Personally, I wouldn’t have predicted it. But I buy it. First, the election left a lot of people stunned at the choices of (actual, nonfictional) friends they thought they knew. Second, Roseanne has always been a version of Ms. Barr, reimagined in different circumstances. And finally, well, people are complicated — “weird” is the Conners’ preferred self-description — and a strength of the show has always been its refusal to put people in neat boxes.

In any case, the story line is confined to one episode of the three screened for critics. The original series rarely talked politics openly; it just lived the country’s realities in all the little ways that matter. As Ms. Barr told The Los Angeles Times in 1992: “We do it. We don’t talk it.”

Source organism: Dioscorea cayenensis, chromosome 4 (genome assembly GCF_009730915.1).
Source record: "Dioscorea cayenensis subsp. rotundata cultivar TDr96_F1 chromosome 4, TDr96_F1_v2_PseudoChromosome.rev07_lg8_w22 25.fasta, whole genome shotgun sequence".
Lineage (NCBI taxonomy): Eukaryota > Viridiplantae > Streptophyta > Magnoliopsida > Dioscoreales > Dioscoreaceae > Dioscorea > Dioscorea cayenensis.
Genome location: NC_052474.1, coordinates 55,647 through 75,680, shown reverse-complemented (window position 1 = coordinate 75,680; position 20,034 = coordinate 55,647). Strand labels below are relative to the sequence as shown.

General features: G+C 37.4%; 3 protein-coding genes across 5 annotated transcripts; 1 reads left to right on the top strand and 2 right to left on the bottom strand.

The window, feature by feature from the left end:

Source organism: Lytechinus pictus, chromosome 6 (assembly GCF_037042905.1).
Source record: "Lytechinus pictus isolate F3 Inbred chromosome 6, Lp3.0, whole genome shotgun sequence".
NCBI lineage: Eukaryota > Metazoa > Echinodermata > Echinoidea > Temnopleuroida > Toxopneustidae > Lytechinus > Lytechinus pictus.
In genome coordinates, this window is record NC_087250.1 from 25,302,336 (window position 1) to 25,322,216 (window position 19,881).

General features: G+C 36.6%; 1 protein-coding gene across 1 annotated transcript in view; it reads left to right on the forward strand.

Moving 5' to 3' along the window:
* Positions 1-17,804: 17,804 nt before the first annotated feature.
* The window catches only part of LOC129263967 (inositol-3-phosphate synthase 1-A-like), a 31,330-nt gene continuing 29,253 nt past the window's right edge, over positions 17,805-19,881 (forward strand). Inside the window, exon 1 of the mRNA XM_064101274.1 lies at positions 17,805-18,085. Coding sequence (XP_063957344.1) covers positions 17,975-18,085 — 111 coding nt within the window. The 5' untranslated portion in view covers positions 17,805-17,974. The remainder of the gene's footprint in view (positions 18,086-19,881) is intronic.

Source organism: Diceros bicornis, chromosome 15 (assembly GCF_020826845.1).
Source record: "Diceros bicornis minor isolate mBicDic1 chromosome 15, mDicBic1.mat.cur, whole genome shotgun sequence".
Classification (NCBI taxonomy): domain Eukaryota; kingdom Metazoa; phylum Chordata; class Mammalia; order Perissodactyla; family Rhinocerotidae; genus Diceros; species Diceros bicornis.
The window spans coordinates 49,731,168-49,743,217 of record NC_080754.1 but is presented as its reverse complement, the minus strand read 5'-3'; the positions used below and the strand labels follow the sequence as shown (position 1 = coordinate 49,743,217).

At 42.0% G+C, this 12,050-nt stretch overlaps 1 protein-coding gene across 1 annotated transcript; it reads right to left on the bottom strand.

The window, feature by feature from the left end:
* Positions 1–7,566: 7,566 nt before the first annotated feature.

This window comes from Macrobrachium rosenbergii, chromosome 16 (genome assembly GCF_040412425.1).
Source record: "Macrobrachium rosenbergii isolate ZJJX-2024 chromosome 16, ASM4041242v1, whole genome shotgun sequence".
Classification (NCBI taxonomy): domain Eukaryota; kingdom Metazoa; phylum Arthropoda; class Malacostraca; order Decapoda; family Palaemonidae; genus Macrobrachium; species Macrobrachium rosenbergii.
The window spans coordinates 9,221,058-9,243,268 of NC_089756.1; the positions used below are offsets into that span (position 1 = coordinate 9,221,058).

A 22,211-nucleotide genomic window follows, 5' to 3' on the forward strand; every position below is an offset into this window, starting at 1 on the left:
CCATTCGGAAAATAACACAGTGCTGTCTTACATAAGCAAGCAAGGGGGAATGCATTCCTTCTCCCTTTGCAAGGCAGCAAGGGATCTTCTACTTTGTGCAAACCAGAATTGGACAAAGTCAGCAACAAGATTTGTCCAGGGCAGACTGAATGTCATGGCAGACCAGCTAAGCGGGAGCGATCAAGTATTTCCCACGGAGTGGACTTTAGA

The other plots are more about personal struggles — work and school, bills and pills. The Conners’ son D.J. (Michael Fishman) is back from the Army, raising his young daughter while his wife serves in Syria. (The youngest Conner son, Jerry, is off somewhere working on a fishing boat.)

Becky, meanwhile, is applying to be a surrogate mother for a well-to-do woman — played by Sarah Chalke, who took over for Ms. Goranson as Becky in the show’s original run. It’s another meta joke, yes, but with a kick: Becky is trying to better her prospects by having a baby for another, more fortunate version of herself.

In one of the stronger new stories, Darlene’s son, Mark (Ames McNamara), a spirited nine-year-old who likes to wear skirts, discovers that Lanford, Ill., is not as tolerant of daring fashion choices as his old home in Chicago. It’s a nuanced episode, pitting his grandparents’ worry for him against the Conners’ constitutional mandate to be defiantly different.